In 1995, Ghana's education policymakers imposed a ban on all extra classes initiated and organized on school premises and public buildings, by individual teachers or groups of teachers, for which students were charged extra fees. The ban is referred to as the “policy on extra classes.” This study examined the genesis and justification of the said policy, including the current phenomenon of extra classes in Ghana. The study analyzed the policy's impact on secondary education in the country, particularly Northern Ghana, using the lens of education stratification in a qualitative interpretive policy analysis approach. Interviews of leading Ghana education officials conducted in 2010 were the predominant source of data in this research, with corroboration from analysis of policy texts and review of the media.
The conclusions and recommendations that emerged from this study included: accountability, the responsible use of school time and instructional time, and education equity and adequacy. Other issues concerned social justice, teacher remuneration and motivation, and the need for equitable national education policies that reckon with the disparities in the country. In particular, this study took issue with the culture of non-implementation of education policies in Ghana, with particular reference to the policy on extra classes. The study contended that the partial or non-implementation of education policies deepens education stratification in the country.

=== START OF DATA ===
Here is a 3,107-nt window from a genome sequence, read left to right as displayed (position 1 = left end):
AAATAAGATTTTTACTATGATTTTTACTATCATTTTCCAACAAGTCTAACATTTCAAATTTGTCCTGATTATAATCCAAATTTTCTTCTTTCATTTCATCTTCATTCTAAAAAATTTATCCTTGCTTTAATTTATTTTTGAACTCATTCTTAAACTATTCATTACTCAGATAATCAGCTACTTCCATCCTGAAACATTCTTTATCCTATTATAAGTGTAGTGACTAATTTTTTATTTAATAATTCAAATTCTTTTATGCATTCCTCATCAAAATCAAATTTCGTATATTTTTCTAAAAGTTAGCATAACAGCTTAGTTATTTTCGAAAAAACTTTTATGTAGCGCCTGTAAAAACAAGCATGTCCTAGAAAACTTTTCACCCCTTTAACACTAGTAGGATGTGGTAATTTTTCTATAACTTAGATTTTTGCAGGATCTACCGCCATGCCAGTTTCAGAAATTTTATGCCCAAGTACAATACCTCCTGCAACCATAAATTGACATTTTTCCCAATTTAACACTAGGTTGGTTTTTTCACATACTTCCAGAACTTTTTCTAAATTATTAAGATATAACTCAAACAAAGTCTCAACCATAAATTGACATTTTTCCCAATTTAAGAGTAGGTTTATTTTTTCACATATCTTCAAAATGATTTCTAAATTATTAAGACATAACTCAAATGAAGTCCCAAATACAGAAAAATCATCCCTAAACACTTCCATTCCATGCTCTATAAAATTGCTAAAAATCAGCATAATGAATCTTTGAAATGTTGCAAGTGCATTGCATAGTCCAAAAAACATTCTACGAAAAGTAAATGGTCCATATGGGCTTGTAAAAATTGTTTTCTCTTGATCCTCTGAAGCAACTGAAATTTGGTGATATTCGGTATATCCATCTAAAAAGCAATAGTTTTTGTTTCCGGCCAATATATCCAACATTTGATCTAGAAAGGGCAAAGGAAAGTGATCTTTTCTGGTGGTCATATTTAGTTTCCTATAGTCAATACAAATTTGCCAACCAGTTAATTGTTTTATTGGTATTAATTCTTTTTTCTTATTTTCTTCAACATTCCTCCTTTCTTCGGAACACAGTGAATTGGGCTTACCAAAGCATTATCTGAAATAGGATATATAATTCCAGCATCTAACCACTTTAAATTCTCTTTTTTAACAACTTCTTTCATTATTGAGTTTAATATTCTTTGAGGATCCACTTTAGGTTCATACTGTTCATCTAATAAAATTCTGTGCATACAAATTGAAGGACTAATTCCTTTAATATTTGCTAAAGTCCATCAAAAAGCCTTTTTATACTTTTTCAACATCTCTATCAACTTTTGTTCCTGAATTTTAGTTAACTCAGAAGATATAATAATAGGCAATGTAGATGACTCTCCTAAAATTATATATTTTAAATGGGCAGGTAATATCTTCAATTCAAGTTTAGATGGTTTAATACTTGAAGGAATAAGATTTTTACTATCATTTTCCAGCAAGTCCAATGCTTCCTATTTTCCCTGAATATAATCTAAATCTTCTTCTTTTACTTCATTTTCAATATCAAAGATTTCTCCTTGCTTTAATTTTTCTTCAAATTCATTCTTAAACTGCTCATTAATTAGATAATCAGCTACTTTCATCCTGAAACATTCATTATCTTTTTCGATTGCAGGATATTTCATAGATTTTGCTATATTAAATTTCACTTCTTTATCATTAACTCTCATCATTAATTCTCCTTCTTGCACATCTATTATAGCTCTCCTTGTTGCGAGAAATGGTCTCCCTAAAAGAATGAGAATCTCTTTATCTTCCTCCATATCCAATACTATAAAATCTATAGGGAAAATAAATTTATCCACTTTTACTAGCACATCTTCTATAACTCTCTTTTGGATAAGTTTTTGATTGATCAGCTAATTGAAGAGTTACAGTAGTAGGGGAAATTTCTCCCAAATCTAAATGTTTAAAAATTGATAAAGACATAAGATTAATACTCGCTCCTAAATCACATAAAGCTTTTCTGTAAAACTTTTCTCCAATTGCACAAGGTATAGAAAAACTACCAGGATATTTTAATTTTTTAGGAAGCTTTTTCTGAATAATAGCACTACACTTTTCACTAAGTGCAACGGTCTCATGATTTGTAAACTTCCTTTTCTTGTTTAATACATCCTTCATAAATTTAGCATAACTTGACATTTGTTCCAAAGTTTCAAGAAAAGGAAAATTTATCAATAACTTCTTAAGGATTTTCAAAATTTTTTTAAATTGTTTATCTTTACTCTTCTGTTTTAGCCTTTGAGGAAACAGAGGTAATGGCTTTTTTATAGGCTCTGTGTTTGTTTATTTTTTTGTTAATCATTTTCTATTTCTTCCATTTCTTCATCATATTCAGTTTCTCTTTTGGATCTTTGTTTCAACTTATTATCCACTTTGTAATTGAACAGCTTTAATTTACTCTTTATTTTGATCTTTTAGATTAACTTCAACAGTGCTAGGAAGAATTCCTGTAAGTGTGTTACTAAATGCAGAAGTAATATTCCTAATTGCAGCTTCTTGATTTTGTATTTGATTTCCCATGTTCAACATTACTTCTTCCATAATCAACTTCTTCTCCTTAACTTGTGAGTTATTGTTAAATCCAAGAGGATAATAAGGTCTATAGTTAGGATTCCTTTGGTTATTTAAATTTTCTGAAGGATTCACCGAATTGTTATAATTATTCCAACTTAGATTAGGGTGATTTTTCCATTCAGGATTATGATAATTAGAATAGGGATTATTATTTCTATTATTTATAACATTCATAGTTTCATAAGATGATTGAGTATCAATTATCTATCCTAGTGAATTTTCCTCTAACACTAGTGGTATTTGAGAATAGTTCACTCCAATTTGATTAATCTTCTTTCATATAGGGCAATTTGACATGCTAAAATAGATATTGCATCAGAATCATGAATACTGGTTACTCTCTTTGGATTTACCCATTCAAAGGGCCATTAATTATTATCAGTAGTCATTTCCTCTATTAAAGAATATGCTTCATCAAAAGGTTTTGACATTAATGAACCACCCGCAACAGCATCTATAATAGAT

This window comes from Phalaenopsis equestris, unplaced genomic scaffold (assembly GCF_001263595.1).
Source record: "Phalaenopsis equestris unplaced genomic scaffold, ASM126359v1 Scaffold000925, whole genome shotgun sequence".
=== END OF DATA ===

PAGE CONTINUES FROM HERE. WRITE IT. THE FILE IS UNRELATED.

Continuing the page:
|Advisor:||McCullough, Mary K.|
|Commitee:||Baxter, Kevin, Martin, Shane P.|
|School:||Loyola Marymount University|
|School Location:||United States -- California|
|Source:||DAI-A 73/05, Dissertation Abstracts International|
|Subjects:||Education Policy, Secondary education|
|Keywords:||Education policy, Education stratification, Educational equity, Extra classes, Ghana, Ghana education system, Policy implementation|
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